Our last stop on the Beaujolais tour was the northernmost wine village in the appellation. It's called Juliénas (pop. 895), and to get there from Moulin-à-Vent you drive around a mountain, go fairly high up, and then drop down into a deep valley. The views along the way are nice.
In the World Atlas of Wine, I read that the wine of the Juliénas cru is more like the wine of Fleurie than that of Moulin-à-Vent. It's "Fleurie-like in youth, but at best fatter, fleshier, and spicier with the backbone to keep it going for five years." In other words, you can keep a bottle for five years with confidence that the wine will continue to improve.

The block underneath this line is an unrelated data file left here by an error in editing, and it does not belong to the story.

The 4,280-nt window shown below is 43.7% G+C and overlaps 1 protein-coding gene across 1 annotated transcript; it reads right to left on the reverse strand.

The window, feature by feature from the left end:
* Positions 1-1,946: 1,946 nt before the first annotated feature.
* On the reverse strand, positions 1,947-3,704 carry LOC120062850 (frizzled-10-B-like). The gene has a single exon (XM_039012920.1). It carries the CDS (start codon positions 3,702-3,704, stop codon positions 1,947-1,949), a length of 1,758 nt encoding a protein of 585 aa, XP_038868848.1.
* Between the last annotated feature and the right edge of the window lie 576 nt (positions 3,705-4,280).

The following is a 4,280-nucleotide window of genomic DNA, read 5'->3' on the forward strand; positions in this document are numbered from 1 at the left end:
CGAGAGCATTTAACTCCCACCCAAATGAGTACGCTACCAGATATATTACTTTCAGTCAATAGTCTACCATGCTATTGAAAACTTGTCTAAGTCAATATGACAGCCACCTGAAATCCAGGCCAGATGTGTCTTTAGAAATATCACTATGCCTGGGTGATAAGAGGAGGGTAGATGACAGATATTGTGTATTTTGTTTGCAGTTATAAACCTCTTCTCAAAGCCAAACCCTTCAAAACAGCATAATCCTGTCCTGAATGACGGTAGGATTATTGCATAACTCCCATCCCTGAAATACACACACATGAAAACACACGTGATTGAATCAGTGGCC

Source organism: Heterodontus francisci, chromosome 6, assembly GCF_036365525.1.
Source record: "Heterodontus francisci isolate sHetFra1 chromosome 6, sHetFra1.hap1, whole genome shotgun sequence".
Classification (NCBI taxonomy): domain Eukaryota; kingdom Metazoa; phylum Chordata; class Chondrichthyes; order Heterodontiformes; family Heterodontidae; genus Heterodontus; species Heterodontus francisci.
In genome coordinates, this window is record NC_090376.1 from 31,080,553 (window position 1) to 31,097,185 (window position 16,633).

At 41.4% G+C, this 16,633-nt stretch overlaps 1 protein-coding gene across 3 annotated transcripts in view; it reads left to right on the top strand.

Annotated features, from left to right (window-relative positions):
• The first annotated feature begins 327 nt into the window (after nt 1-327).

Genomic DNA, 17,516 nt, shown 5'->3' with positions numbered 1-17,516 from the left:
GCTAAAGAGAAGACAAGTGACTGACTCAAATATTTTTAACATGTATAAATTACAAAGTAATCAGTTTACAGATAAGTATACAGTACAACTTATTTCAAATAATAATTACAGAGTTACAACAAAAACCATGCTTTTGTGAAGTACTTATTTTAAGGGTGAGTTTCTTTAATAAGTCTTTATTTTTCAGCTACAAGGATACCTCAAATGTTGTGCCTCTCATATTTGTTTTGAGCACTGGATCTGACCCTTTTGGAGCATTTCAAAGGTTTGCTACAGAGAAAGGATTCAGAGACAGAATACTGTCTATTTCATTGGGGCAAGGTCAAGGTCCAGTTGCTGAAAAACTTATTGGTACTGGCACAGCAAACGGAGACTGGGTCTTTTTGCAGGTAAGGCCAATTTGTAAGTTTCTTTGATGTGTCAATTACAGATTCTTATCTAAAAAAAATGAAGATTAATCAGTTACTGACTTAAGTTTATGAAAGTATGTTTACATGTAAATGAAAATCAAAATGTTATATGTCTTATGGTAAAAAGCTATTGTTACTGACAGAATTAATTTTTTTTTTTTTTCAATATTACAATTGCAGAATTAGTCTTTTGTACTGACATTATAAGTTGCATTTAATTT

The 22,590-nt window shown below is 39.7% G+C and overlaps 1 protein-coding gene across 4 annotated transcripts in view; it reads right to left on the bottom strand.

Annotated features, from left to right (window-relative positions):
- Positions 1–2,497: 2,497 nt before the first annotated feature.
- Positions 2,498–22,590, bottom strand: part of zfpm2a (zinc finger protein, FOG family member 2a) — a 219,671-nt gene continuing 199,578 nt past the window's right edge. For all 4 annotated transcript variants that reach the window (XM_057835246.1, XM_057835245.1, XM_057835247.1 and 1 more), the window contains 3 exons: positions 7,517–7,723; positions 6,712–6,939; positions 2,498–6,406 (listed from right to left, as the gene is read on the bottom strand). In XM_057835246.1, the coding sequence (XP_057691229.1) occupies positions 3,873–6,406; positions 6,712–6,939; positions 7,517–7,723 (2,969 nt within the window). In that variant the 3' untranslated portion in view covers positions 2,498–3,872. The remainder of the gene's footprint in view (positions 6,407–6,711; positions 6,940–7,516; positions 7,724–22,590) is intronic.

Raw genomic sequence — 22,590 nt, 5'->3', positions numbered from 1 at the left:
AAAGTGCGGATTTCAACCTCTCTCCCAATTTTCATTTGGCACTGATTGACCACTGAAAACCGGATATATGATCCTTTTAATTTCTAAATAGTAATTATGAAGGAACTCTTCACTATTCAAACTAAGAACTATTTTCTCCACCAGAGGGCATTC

"Juliénas is steep, ideally sheltered, and drained. No cru has a higher overall standard." That's from the same paragraph as the sentence above. In his earlier wine "encyclopedia" the same author says that Juliénas is considered to be "mealtime Beaujolais" rather than simply a thirst-quenching wine like many other Beaujolais vintages. And, I'll add, there's a big wine co-op in Juliénas that was open for business by the time we got there that afternoon.